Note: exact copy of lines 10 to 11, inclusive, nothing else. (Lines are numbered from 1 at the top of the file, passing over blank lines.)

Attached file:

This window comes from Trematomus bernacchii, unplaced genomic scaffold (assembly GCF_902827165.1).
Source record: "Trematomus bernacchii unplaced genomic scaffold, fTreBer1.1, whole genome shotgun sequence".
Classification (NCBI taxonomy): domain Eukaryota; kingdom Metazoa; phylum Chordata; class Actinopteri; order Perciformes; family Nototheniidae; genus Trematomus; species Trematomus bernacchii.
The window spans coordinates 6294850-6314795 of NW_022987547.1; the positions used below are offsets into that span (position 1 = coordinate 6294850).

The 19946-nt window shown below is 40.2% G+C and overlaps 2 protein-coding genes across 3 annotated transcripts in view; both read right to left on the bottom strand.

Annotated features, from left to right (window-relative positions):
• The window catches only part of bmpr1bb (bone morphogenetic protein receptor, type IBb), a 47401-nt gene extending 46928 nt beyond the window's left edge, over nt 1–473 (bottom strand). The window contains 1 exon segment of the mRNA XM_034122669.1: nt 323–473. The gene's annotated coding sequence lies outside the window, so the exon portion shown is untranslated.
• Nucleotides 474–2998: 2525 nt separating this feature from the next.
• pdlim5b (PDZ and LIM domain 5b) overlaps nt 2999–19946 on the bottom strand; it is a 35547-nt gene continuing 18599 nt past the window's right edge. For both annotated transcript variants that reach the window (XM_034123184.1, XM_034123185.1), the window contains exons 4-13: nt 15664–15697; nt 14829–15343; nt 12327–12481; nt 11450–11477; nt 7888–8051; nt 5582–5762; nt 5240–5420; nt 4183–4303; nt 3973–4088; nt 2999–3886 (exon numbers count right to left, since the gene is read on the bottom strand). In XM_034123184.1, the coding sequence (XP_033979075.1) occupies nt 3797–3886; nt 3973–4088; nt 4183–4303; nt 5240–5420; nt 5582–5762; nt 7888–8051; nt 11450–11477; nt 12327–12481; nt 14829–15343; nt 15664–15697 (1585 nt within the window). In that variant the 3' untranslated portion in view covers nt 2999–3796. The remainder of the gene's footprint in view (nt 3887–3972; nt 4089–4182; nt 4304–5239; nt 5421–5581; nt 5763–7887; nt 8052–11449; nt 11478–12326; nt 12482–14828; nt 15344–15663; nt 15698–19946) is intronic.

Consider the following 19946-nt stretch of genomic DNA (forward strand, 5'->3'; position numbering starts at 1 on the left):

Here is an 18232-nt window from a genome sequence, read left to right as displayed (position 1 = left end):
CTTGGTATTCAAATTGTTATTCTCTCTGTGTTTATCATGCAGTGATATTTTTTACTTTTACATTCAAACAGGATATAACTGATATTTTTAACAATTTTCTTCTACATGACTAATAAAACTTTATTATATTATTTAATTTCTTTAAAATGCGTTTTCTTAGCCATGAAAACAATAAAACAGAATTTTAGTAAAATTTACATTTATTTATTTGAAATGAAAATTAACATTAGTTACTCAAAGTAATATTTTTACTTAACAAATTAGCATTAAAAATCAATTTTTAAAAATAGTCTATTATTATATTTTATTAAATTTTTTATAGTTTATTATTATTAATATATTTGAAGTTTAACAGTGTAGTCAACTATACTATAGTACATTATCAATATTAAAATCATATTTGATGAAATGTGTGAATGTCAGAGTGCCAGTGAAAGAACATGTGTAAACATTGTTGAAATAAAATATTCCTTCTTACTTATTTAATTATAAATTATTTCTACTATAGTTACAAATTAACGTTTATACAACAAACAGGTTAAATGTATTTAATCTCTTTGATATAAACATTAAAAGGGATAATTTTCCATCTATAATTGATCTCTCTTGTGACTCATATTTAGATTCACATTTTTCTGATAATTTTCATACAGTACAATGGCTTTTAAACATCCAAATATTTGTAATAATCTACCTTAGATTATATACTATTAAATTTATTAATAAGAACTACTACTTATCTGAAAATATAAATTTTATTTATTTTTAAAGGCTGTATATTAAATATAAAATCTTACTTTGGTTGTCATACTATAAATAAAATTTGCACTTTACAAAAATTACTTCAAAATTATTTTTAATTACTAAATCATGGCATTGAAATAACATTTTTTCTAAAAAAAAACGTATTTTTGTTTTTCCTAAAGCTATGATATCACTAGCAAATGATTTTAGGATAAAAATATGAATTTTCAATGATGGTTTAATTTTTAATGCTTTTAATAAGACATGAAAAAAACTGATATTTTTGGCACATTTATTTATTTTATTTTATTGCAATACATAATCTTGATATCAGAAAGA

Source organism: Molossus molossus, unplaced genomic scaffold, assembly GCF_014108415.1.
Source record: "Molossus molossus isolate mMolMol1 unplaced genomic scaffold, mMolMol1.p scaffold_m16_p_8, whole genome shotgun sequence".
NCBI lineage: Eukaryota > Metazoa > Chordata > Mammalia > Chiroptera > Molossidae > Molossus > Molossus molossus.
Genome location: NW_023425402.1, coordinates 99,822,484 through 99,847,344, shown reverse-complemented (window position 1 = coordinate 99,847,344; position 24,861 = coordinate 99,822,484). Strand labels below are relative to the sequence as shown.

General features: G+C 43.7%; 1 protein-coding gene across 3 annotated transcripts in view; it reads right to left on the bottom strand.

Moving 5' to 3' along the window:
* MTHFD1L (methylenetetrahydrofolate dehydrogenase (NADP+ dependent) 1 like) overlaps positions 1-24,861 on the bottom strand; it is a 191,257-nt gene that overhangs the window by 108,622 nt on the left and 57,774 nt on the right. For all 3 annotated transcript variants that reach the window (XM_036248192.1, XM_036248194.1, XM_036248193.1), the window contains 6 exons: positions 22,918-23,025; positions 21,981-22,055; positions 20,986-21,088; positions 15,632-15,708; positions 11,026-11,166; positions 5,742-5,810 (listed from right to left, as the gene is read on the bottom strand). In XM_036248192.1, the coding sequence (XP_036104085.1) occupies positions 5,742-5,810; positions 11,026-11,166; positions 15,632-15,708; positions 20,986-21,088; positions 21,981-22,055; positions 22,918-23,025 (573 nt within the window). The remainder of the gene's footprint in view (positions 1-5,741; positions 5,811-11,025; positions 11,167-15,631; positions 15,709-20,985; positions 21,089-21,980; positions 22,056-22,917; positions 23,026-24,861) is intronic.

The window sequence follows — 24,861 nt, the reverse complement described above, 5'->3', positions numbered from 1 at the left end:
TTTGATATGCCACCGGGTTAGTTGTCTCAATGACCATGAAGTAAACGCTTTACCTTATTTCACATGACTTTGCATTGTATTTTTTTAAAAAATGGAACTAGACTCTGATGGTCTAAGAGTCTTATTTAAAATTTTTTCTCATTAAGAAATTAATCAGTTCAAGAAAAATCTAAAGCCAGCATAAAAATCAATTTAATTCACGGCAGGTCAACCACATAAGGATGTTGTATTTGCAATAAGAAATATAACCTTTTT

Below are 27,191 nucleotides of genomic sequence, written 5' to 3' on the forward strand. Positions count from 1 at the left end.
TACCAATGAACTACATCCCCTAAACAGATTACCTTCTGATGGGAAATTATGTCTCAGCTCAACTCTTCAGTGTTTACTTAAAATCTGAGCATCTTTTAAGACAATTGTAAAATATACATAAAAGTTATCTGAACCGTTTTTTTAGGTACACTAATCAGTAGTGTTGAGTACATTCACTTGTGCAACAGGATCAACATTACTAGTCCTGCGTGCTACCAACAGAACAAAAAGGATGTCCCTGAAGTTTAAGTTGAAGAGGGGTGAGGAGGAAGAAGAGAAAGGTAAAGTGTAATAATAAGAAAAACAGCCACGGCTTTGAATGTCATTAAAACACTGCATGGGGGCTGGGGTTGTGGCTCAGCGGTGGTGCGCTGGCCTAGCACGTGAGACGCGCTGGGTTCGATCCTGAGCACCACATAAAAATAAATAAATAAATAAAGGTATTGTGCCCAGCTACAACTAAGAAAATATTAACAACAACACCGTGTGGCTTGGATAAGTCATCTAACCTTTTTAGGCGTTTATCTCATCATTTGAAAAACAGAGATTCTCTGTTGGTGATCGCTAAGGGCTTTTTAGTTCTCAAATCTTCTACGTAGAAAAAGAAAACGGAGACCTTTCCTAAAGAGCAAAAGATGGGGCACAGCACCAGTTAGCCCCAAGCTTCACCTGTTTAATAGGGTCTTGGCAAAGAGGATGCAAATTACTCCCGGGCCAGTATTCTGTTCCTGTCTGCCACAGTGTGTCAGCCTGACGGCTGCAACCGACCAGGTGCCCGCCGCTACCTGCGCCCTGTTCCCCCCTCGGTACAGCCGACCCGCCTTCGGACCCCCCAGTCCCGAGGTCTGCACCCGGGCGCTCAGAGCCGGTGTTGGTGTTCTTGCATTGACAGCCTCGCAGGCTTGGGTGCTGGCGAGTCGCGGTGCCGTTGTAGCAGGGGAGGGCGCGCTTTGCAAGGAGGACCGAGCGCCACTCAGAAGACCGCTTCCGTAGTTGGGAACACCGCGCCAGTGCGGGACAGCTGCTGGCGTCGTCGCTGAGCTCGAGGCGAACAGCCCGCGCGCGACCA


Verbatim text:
Consider the following 19946-nt stretch of genomic DNA (forward strand, 5'->3'; position numbering starts at 1 on the left):

Here is an 18232-nt window from a genome sequence, read left to right as displayed (position 1 = left end):